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“I bought this building with my construction business partner, William Wallace, and one of the reasons why is that we own the apartment building a couple of doors down from here,” he explained. “Originally we wanted to house our contracting business here, but it’s zoned commercial, so that would not have been the legal thing to do. That’s when I asked if I could put a ceramics studio in here, and the city officials said yes. So here we are.
“I first thought about making a communal studio with multiple artists working here, and I would still like to continue that direction right now,” said Bedway, who is also a resident of East Wheeling. “And soon customers will be able to come in and see a lot my work on display but there still are improvements I need to make before that happens around September or October.”
Although there are several complicated steps to take while creating his works, Bedway relies on simplistic language when explaining his passion for pottery.
“I make mostly functional pottery. I make the things that we use every day like bowls, plates, and mugs. Just about anything you eat off, drink from, or put things in,” he insisted. “The approach I take to it is making what you like. That’s really a lot of it. There’s a certain design element to it that I enjoy, and I try to be a mix between a country potter and a modern potter. I don’t like just a plain cylinder to be called drinking cup.
“Anybody can do that, and I believe you have to show a certain level of skill with your work, but at the same time you have to have a good balance with the aesthetics,” Bedway explained. “It’s also something you’re always improving upon because I am very critical of my work, and I am always working toward perfecting the forms I want to create.”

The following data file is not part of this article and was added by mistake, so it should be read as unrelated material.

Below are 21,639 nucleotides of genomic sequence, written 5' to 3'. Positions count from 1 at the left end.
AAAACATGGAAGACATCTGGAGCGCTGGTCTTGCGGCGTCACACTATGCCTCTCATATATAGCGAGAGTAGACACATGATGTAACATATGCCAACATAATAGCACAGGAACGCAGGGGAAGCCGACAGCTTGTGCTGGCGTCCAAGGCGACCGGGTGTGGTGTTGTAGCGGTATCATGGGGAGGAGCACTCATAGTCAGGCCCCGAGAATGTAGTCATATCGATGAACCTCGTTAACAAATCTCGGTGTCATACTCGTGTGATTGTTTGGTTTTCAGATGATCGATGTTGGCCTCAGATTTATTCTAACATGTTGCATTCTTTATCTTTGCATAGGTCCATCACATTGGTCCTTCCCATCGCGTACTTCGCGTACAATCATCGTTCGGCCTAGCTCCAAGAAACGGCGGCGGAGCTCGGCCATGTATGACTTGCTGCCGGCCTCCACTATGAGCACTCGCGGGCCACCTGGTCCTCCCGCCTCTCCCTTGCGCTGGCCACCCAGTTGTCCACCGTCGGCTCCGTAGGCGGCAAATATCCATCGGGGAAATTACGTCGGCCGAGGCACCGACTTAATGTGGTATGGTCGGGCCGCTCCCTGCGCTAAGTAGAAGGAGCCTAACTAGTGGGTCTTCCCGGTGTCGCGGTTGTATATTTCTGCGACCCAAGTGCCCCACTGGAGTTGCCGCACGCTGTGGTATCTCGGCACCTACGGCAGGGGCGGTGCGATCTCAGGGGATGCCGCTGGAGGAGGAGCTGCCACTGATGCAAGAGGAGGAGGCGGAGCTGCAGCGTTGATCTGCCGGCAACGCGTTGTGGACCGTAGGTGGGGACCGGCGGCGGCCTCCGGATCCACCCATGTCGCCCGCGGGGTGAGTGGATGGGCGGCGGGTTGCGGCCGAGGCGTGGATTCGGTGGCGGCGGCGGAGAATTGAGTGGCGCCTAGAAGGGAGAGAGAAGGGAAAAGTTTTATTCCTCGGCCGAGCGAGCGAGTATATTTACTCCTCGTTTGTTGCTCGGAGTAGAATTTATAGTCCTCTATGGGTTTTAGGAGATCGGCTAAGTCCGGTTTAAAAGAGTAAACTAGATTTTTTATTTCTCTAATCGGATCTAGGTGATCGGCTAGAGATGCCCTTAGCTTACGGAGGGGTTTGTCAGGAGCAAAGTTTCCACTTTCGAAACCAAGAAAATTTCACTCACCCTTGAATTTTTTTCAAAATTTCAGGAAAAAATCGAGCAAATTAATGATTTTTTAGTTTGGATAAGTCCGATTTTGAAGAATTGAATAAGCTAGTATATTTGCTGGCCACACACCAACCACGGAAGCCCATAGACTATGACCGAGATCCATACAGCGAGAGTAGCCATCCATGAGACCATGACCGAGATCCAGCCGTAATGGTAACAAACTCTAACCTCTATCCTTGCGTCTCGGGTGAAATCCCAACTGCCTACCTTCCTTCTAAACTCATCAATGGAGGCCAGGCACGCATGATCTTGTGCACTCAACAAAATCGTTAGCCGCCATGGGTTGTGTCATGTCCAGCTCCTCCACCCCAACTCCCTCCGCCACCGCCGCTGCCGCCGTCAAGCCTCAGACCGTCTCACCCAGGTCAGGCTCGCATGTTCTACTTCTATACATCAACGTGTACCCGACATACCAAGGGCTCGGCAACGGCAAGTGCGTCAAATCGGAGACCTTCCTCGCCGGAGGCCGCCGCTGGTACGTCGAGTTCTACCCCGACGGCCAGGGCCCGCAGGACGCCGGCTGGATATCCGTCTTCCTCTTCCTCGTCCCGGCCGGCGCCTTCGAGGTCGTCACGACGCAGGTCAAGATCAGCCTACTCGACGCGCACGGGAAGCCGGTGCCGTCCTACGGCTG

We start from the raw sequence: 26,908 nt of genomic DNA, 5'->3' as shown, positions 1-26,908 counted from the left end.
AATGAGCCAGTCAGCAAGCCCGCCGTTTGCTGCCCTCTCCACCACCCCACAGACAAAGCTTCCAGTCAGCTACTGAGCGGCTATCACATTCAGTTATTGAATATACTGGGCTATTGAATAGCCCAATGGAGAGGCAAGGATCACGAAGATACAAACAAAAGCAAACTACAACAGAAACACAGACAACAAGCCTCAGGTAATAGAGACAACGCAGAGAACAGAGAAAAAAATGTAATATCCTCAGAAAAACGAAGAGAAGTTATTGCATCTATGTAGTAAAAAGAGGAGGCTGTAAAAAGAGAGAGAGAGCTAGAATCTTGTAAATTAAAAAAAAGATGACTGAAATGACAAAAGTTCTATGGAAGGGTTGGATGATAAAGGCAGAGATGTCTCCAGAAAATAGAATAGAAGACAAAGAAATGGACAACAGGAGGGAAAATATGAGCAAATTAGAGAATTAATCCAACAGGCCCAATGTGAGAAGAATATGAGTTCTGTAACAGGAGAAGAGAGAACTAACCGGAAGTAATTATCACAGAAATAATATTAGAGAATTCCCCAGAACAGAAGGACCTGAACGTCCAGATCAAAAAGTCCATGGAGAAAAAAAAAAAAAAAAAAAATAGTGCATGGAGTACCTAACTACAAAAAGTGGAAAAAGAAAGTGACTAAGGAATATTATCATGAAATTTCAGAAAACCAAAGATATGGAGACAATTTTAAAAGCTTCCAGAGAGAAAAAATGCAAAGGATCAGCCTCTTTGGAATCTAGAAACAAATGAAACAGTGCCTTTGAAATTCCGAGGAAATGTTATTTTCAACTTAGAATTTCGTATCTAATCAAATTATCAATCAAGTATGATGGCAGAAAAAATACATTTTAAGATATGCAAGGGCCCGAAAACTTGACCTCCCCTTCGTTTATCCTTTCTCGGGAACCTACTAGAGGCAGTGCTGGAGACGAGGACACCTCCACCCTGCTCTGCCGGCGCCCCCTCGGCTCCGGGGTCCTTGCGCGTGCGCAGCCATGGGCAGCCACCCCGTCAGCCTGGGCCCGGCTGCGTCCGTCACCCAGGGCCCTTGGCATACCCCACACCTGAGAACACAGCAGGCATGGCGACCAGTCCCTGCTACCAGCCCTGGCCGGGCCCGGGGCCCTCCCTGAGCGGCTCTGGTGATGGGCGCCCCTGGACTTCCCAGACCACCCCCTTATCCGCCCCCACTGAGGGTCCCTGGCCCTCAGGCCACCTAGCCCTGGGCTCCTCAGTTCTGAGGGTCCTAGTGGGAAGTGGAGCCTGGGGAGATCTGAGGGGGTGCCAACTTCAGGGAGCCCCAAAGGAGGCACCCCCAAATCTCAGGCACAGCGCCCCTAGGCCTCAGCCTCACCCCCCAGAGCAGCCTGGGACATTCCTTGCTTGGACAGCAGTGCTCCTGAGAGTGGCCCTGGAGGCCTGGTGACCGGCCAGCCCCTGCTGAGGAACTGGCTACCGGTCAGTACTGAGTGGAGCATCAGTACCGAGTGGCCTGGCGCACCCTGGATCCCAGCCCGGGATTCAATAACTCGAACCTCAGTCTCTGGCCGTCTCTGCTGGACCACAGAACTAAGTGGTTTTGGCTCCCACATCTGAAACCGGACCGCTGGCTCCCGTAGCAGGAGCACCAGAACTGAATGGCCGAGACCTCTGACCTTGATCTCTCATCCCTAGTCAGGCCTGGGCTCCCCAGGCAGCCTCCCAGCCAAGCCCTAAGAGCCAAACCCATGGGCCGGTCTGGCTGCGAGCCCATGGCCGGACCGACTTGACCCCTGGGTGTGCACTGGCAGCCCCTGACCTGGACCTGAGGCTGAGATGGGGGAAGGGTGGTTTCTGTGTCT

But opening a showroom? Working the festivals? Do those activities not involve the public and customer service?
“I do still have customers, but it’s completely different because the amount of time I deal with those customers is far shorter,” Bedway said with a chuckle. “And people tend to get a lot less upset if they break their coffee mug or a bowl versus when you are in their way while renovating their kitchen for several weeks.
“I love working with my customers now when I am working as a vendor at a festival or something like that because it’s completely different from it was in construction,” he said. “But I also like the solitude that’s included with what I am doing now. Now, I do have a lot of my friends who come to the studio to hang out during the day, and my girlfriend, Beth (Patsch), is here a lot, too, and that’s great because when you are by yourself a lot, it can get to you.”
Is he settled in? Has he fulfilled his destiny? Bedway believes so.
“Now, I do work all of the time. Most often I work here from 10 a.m. until midnight, usually,” he continued. “But I love it. It’s on my mind all of the time, and when I was in the construction business, I avoided thinking about it when I wasn’t at a job site. Plus, with this job there are a lot of different facets that come into play. Plus, I do the marketing, and I am the one who makes everything.
“And I also want Beth to be able to do what she loves to do, too. She’s not really into the ceramics thing, but she has the idea of opening up a dog boutique that would have the really good dog foods and things like that,” he added. “So the dream come true is to be able to pay off my student loans and have the life that Beth and I want to have while being able to do what we love to do instead of just going to work to be able to pay the bills. That wasn’t very fun at all, but this is. This is where I belong.”